Python find

If you need to know where in a string of text your search term was found then you can use the find() function in Python. For example, previously, you were asked to use slicing to turn Kenny Carney into Carney Kenny. The solution involved hard-coded values:

surname = myName[6:]
firstName = myName[:5]
print(surname + " " + firstName)

Suppose now we asked you turn any first name and surname combination into a surname and first name answer. So, if you were called Jessica Jones and entered that at the prompt, hitting the enter key on your keyboard would turn it into Jones Jessica. Or if you were called Luke Cage, the output window would print Cage Luke. How would you go about it? You can't use hard-coded values for your slicing anymore.

One solution is to locate the position of the space in the entered name. Once you know the position of the space, you can use that information in your solution. Let's see how it's done.

The find() function looks like this:

yourString.find("your_text")

So you type the variable name that contains the text you want to search. After a dot, type find. The find function needs at least one thing between round brackets: what you are searching for. The find function returns a value. So you need to place it on the right of an equal sign:

returnValue = yourString.find("your_text")

If your text is found in your string then find will return where it was found, as a position number. (It will only find the first occurrence of your text.) Set up the following variable to try it out:

myName = "Jessica Jones"
returnValue = myName.find(" ")
print(returnValue)

In between the round brackets of find, we have typed two double quotes with a space between the two. (You can use single quotes, if you prefer.) This means find will return the first occurrence of a space in the name Jessica Jones. The position on the space will be placed in the variable we called returnValue. If find can't locate a space, it will return a value of -1. You can test for a value of -1 in an if Statement:

if returnValue != -1:

print("Search term found")

else:

print("Search term NOT found!")

We're using the != symbols to say "If returnValue does not equal -1". If it doesn't then our search term was found.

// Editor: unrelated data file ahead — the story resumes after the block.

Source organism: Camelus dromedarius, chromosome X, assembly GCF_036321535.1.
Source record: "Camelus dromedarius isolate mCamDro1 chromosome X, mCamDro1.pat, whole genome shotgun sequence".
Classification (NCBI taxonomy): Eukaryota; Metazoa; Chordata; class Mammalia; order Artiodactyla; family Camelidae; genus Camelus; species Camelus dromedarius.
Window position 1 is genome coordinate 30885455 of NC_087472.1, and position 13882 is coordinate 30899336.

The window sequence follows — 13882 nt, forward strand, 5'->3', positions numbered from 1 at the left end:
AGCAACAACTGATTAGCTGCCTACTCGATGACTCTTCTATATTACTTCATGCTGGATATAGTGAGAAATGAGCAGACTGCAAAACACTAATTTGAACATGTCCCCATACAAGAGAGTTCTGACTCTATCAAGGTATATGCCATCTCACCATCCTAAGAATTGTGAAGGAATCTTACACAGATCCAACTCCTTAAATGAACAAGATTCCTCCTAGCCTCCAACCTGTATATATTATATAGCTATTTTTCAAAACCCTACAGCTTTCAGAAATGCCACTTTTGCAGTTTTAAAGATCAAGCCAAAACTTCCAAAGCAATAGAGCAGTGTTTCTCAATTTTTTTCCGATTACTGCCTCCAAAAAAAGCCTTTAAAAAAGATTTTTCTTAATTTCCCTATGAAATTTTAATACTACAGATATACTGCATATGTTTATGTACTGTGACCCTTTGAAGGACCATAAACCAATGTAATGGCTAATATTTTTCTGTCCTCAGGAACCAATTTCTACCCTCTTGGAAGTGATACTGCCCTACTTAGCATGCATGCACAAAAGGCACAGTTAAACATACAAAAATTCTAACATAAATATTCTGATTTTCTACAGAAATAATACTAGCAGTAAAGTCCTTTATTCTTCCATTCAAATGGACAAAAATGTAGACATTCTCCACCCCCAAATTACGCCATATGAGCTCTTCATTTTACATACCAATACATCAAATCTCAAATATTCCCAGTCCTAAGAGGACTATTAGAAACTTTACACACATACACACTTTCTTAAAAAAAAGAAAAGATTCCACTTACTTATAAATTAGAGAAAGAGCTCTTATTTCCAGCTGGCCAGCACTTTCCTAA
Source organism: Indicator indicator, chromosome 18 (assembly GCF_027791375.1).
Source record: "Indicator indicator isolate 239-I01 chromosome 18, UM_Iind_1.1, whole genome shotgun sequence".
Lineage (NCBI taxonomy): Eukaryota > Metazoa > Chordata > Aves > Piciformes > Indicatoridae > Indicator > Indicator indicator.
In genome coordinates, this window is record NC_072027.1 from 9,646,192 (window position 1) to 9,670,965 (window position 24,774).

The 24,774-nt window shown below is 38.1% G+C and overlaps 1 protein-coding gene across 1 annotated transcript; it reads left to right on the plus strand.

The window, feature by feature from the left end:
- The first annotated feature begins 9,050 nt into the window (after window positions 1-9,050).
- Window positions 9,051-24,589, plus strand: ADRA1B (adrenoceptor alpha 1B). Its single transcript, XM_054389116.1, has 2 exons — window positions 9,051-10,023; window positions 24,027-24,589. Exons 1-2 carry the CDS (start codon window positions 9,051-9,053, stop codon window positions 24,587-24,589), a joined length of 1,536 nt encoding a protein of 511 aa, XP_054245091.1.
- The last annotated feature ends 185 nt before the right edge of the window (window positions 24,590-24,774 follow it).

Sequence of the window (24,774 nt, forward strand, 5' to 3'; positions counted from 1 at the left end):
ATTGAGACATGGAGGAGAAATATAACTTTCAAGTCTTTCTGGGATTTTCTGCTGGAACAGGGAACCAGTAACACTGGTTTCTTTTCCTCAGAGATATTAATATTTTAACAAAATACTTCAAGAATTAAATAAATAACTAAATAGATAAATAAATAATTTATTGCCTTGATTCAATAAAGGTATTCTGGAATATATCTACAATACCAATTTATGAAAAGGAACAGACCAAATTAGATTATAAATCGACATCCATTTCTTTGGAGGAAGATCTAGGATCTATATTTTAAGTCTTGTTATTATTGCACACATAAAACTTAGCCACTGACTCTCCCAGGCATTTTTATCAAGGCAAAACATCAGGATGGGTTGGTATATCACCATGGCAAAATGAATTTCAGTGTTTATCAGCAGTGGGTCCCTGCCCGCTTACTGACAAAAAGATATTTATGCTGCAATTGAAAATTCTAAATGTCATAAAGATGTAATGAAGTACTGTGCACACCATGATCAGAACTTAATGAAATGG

If our search term was found then we can go ahead and slice up the name:

myName = "Jessica Jones"
returnValue = myName.find(' ')

if returnValue != -1:

fName = myName[:returnValue]
sName = myName[returnValue + 1:]
print(sName + " " + fName)

else:

print("Error")

Notice how we are doing the slicing.

fName = myName[:returnValue]
sName = myName[returnValue + 1:]

The position of the space is 7. This is the start of the space. The first name can be grabbed using 0:7, if we were hard-coding it. But the find function has produced a number for us, so we can just use the returnValue variable as the final number the slice:

myName[:returnValue]

We don't need the zero as the first number. Remember: if you miss out the start number for your slice, Python will start slicing at the first character.

The surname begins one character after the space. Python allows you to add numbers to your index numbers. We're adding 1 to whatever is inside of returnValue. After a colon, we don't need a number because Python will just grab all the characters to the end of the string.

Finally, we can print out the results:

print(sName + " " + fName)

We use concatenation to join the surname with a space character then the first name.

Try it out with an input line at the start of your code:

myName = input("What is your name?")

Now delete the Jessica Jones line. Here's what your code should look like:

myName = input("What is your name?")
returnValue = myName. find(" ")

if returnValue != -1:

fName = myName[:returnValue]
sName = myName[returnValue + 1:]
print(sName + " " + fName)

else:

print("Error")

Run your code and enter Luke Cage when you see the prompt in the output window. Press the enter key on your keyboard and you should see Cage Luke print out.

Using the find function along with slicing can be very powerful. In the next lesson, you'll learn how to use len and count in Python. It's only a short lesson.

Python len and count functions >